Even during COVID-19 restrictions this summer camp still offers hope

Children across Texas, who live with HIV or AIDS, depend on a special camp every year, to get together with others who understand what they're going through. Established in 1996, Camp Hope provides a healthy and secure environment for HIV-positive kids aged 7 to 16 to develop the skills necessary to manage a life with HIV/AIDS.

It's usually a week-long camp in the Houston area, but like many camps, had to turn virtual this year. Camp Hope was the very first camp for HIV-positive children in Texas and for the past 25 years it featured exhilarating zip-lines, gooey marshmallow roasts, poolside playtime, everything you'd expect at summer camp.
Camp Counselor Tiffany Quinton is sad that the annual event had to go virtual but understands all too well that they had to be safe for themselves and the children. Diagnosed with HIV over 25 years ago Tiffany tells us, "I turned 52 on my birthday so I've lived half my life living with HIV"

She wasn't born with HIV, like many of the kids who go to camp, but she can relate with them and provide ideas about how they can better deal with the disease.  Even though there are incredible medications available today, Tiffany says that COVID-19 is a bigger concern for her and all of these children, more than others who might not have a health concern, "I try to make sure that my home is safe first, and then I go and do what I need to do and am prepared before I leave the house."

The same is true for many campers, and at their virtual camp, they received important lessons from counselors,  including reminders to always take their medicine, suggestions about how to reveal their status in relationships, even how to deal with the stigma of HIV.

When the camp started decades ago, the Medical Director Dr. Tess Barton says most children with HIV were weak and frail, "We've actually seen a lot of shifts over time. So, in recent years, mostly because of improvements in available pediatric treatments, most of our campers are actually doing quite well and are generally healthy with only mild immune deficiencies."
"It used to be that we had kids who are on tons and tons of pills and tons of medications and really ill and actually our kids are doing great, which is fantastic because it means that they really get to enjoy camp more and not have to be quite as burdened while they're at camp, but they still have a chronic disease and they still have medications that they have to take every single day. At this point, the rest of their lives, until a cure becomes available, they still struggle with maintaining it."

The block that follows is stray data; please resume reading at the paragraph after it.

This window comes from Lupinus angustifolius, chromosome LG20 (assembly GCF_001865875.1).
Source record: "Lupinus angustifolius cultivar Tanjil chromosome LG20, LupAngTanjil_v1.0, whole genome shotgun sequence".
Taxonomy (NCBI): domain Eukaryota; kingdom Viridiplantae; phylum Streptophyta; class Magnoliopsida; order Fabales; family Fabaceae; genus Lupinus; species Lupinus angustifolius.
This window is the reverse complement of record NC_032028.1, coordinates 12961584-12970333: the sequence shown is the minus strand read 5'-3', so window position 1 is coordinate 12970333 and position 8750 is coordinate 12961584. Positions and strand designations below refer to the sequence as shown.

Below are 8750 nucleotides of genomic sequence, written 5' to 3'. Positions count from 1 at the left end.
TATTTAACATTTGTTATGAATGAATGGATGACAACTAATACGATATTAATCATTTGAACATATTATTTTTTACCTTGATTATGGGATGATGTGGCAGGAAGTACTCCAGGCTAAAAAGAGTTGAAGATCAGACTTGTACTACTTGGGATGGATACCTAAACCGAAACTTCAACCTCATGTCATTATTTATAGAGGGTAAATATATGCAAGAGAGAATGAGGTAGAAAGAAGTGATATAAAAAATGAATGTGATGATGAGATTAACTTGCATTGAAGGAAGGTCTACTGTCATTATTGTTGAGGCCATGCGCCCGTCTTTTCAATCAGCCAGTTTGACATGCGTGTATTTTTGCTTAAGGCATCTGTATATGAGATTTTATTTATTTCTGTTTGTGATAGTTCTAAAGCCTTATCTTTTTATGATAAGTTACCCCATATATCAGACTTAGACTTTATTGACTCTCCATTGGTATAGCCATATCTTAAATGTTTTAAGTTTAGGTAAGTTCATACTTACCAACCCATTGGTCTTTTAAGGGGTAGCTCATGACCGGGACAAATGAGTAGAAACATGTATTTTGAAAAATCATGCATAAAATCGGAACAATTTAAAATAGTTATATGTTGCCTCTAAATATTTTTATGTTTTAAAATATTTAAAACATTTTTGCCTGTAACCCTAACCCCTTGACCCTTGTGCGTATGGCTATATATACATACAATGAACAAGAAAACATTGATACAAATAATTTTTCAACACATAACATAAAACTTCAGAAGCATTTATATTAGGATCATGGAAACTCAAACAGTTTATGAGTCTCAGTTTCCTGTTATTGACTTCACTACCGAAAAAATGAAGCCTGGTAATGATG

Many of these children, even the ones who don't know their HIV diagnosis yet, know that they are different from their friends. hey take medicine every day, they are often smaller than other kids and are puberty-delayed compared to other kids. These are some of the side effects that can leave them with a sense of being different, so being in a group where everyone is in a similar situation can be very empowering and confidence-building for them.

Ashey Chabud wanted to help empower the children, so she became a camp counselor and she made sure it wasn't entirely a virtual camp this year, by sending goodies to the campers.
"I'd already picked my cabin theme I usually have like 10 and 11-year-old girls we were going to be the flamingos. I have a few things that I've been getting throughout the year anytime I saw it was cute, so I just reached out to my two co-counselors and we did a zoom call and texted and sent pictures of things, 
and they shipped everything to me - and then I kind of packaged it all together." 

Then AIDS Foundation Houston shipped the goody bags to virtual campers, with everything from tie-dye shirts to arts and crafts, games, and more. 

Virtual camp was fun but plans are already moving forward to next year. Camp Hope Director, Kevin Anderson reveals, " This year we had planned on really implementing some positive changes that our multi-disciplinary team had helped us with and we were going to have a new leadership institute that we were introducing to our campers that have aged-out of camp in order to begin their journey into adulthood.  And this was the first year that we were actually going to start bringing in our siblings to camp. So, in 2021, we're really looking forward to the expansion of this programming."

It costs a thousand dollars to send each child to camp every year, you can learn more about getting involved by visiting the Camp Hope page on the AIDS Foundation Houston website.